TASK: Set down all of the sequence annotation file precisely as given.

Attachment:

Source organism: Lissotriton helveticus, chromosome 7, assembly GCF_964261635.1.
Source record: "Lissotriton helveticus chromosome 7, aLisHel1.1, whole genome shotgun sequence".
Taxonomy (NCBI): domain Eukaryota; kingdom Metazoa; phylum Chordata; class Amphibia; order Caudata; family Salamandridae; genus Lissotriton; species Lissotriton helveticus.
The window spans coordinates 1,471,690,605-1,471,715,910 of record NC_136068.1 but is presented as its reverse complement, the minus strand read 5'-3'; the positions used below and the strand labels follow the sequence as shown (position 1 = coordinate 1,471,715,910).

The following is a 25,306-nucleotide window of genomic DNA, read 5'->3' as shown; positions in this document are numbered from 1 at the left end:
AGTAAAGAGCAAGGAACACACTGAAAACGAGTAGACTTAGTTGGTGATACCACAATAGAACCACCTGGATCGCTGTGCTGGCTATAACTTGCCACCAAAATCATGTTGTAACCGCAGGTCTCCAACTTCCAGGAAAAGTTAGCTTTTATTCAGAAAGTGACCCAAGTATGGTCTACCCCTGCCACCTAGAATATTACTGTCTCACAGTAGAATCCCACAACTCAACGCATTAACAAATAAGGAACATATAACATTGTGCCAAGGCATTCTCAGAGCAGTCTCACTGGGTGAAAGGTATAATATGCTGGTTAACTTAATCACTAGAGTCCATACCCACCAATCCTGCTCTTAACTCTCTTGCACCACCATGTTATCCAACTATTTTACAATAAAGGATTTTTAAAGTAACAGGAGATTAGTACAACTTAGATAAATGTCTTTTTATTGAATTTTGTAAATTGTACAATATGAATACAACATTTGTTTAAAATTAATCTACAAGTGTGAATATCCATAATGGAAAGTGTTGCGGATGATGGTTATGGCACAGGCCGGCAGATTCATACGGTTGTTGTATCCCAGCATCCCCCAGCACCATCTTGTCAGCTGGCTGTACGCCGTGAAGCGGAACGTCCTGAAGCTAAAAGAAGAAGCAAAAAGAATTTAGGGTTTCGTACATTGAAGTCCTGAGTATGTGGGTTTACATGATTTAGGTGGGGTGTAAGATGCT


Source organism: Lissotriton helveticus, chromosome 7, assembly GCF_964261635.1.
Source record: "Lissotriton helveticus chromosome 7, aLisHel1.1, whole genome shotgun sequence".
Taxonomy (NCBI): domain Eukaryota; kingdom Metazoa; phylum Chordata; class Amphibia; order Caudata; family Salamandridae; genus Lissotriton; species Lissotriton helveticus.
The window spans coordinates 1,471,690,605-1,471,715,910 of record NC_136068.1 but is presented as its reverse complement, the minus strand read 5'-3'; the positions used below and the strand labels follow the sequence as shown (position 1 = coordinate 1,471,715,910).

The following is a 25,306-nucleotide window of genomic DNA, read 5'->3' as shown; positions in this document are numbered from 1 at the left end:
AGTAAAGAGCAAGGAACACACTGAAAACGAGTAGACTTAGTTGGTGATACCACAATAGAACCACCTGGATCGCTGTGCTGGCTATAACTTGCCACCAAAATCATGTTGTAACCGCAGGTCTCCAACTTCCAGGAAAAGTTAGCTTTTATTCAGAAAGTGACCCAAGTATGGTCTACCCCTGCCACCTAGAATATTACTGTCTCACAGTAGAATCCCACAACTCAACGCATTAACAAATAAGGAACATATAACATTGTGCCAAGGCATTCTCAGAGCAGTCTCACTGGGTGAAAGGTATAATATGCTGGTTAACTTAATCACTAGAGTCCATACCCACCAATCCTGCTCTTAACTCTCTTGCACCACCATGTTATCCAACTATTTTACAATAAAGGATTTTTAAAGTAACAGGAGATTAGTACAACTTAGATAAATGTCTTTTTATTGAATTTTGTAAATTGTACAATATGAATACAACATTTGTTTAAAATTAATCTACAAGTGTGAATATCCATAATGGAAAGTGTTGCGGATGATGGTTATGGCACAGGCCGGCAGATTCATACGGTTGTTGTATCCCAGCATCCCCCAGCACCATCTTGTCAGCTGGCTGTACGCCGTGAAGCGGAACGTCCTGAAGCTAAAAGAAGAAGCAAAAAGAATTTAGGGTTTCGTACATTGAAGTCCTGAGTATGTGGGTTTACATGATTTAGGTGGGGTGTAAGATGCT